“Happy Father’s day my son” – “Thanks ma’am”: “Happy potential father’s day to you” – “emojis Thank youuuuu”. These are the first two messages that greeted my WhatsApp DM this morning. A mother figure calling me a “Father” and a “Potential Father” title from a good friend who can pass to be a junior sister should be a good e-breakfast in today’s Ghana on Fathers’ Day right? The thoughtfulness alone. Well, as much as the former message is one, I usually read with a lot of contempt on days like this because I’m not one yet, the latter is of course stating the obvious in a couple of years to come. A “potential father” I have the prospects of becoming someday and a very good one I always pray to God to be.
Their messages, despite their thoughtful and occasioned manner, have got me thinking. “Father” or “Potential Father”, for which country inside and under which circumstances. Yes, I may be taking the bite and juice out of their messages but do you blame a young Ghanaian man in his mid-twenties, living in a country at a time where all hope seems to be lost and being told by Mr Paul Adom-Otchere to fix his gaze on a none existent, soon to be flooded if it’s built National Cathedral – the coming saviour of all our woes, for thinking this way? I may not be far from right to link Fathers’ Day to the economy, will I?
After all who would want to be a father in our country at this time? I know they won’t tell us nor will some of them accept but the responsible ones are suffering! School fees alone are a wahala not to talk of rent, food, clothing, bills etc. Most of them are struggling to meet the most basic needs of their families due to no fault of theirs but an all-time high economic hardship. Ghana is one of the most difficult countries to live in now in the whole wide world and the evidence supports it. I doubt any man yet to be a father will be enviable of his fellow who is being celebrated in all his splendour today as “Kofi Papa”. I dare say some of them are not even happy to be celebrated today because Ghana ay3 shi unless you are in the league of the “Papanos” or the “Nananos” who only know inflation by what it means in the dictionary but don’t feel the pinch of it in their pockets.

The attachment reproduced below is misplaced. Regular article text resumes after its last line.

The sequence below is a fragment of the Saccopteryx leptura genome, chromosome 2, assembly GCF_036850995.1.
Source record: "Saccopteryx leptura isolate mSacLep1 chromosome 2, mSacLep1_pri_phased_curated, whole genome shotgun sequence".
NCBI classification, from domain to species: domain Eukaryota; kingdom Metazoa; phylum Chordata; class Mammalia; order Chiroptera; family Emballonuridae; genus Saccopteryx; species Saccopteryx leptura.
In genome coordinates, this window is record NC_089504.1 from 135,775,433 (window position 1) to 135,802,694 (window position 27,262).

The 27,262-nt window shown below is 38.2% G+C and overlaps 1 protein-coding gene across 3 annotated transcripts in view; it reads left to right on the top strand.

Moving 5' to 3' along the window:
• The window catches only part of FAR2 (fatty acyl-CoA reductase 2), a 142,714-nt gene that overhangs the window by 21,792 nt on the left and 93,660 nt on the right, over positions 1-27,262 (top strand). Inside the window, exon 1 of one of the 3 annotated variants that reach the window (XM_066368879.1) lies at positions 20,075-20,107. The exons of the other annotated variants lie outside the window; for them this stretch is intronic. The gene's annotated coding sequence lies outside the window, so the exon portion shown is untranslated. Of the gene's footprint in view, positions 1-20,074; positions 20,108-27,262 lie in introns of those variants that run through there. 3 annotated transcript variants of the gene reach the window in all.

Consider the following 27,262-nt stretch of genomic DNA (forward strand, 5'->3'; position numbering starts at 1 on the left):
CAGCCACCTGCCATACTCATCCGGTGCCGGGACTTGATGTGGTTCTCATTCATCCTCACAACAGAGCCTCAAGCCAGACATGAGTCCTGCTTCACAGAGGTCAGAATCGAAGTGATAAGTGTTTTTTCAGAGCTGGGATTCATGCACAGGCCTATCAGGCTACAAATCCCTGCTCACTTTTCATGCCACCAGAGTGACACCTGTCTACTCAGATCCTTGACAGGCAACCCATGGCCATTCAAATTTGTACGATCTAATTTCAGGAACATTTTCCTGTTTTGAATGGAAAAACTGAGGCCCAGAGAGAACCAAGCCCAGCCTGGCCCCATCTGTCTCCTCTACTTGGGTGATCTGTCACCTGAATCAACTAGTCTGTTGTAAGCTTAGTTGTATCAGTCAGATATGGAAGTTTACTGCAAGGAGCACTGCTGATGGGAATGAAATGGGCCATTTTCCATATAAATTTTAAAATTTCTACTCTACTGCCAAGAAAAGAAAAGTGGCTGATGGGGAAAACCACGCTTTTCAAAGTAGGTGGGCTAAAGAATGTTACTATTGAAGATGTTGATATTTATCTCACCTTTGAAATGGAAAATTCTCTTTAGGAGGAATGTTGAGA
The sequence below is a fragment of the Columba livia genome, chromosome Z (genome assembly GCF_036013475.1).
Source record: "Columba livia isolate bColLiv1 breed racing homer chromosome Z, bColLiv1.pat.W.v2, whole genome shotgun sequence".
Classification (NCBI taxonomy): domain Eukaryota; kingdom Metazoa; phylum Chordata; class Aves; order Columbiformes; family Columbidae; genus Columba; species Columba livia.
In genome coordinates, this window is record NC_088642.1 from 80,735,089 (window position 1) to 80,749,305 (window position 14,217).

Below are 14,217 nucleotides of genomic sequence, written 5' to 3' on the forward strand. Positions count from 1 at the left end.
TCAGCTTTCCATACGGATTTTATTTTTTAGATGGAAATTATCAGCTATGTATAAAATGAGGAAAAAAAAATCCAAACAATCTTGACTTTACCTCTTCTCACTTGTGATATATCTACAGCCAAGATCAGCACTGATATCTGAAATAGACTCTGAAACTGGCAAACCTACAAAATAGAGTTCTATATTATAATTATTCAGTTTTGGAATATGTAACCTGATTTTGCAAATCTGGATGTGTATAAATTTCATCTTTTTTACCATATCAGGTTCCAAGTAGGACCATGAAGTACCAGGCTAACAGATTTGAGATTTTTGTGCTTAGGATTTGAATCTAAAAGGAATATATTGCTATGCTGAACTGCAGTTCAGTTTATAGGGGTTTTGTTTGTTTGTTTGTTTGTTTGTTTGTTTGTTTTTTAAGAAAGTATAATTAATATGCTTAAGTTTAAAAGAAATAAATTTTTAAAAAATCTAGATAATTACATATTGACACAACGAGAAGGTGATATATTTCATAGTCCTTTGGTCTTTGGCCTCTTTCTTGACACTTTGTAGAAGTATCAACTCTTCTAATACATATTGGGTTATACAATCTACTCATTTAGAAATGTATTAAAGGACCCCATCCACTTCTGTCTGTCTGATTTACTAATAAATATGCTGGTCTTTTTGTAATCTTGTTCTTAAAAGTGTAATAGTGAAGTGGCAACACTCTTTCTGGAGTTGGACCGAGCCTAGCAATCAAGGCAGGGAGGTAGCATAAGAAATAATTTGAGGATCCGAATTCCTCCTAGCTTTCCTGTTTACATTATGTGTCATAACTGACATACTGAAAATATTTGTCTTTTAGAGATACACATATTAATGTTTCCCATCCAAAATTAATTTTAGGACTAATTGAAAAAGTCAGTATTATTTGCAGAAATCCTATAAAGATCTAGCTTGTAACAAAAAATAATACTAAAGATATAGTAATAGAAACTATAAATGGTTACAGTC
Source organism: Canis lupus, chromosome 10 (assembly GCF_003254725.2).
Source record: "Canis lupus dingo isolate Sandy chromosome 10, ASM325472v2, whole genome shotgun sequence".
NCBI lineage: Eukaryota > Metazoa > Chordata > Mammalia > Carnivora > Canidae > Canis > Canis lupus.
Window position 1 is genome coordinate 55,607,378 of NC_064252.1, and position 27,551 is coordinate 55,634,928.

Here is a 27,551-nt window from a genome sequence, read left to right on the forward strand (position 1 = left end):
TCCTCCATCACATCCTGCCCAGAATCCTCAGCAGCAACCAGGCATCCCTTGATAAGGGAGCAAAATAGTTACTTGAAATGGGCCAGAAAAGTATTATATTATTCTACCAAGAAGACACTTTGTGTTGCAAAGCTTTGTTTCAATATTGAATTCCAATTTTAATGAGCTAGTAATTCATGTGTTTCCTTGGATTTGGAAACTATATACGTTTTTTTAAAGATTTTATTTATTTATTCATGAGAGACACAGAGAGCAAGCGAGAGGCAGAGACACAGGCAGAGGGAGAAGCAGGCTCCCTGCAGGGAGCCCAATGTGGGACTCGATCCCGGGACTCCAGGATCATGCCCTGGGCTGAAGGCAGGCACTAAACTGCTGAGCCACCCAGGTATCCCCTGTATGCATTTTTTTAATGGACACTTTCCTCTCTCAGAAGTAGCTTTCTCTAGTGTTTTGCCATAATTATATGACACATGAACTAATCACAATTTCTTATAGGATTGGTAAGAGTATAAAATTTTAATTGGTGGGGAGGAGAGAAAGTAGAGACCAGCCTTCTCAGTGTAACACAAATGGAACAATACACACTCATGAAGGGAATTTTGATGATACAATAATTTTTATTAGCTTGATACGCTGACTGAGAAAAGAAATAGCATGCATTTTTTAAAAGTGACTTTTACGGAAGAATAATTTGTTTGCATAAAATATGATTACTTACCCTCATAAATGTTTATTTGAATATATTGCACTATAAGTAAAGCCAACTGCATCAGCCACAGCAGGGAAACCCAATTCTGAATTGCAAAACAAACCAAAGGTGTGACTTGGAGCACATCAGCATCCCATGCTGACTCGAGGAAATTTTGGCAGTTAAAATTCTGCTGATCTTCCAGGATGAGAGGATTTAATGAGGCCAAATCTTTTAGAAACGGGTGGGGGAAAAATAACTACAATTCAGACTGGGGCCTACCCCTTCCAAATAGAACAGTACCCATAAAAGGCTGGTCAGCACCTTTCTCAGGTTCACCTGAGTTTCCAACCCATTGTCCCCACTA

Don’t get me wrong, I love my country Ghana. I have always been the most patriotic of Ghanaians growing up. My love for Ghana has always seen no bounds and it reflects mostly in the things I do. I have always believed that it will work out. Maybe I didn’t understand the basics of life back then but I’d never seen myself living anywhere but Ghana until recently. I love the life here. I love our people. Our peace is not something I take for granted. Oh our music, my Kofi Kinaata and TyCuun, our food, Blackstars, Thomas Partey, not forgetting my favourite and witty journalist, Mr Bernardinho Koku Avle, everything surrounding us makes me not want to consider leaving Ghana. It had been my dream to be married after my 20-something birthday next year, give birth and give all my children Ghanaian names and force them to speak my local dialect because they are Ghanaians first before anything. That is how much I adore this country.
“I would love to travel outside for school if the opportunity presents itself, but I don’t want to live there. I will return to Ghana once I’m done. I don’t like the life there. I love it here”, this was in a conversation with my grandfather a few years ago. Now read this advice I gave a friend just about a year ago when she shared the idea of travelling with me, “Are you that desperate? Don’t let me think you’re one, from the way you are acting. This proposal does not sound right in my ears. Don’t rush to travel. Just wait for the opportunity to present itself. Remember the Whiteman’s land is not the same as living here. Don’t do something that will get you into trouble when you get there. Ghana is not that bad as you people make it look”,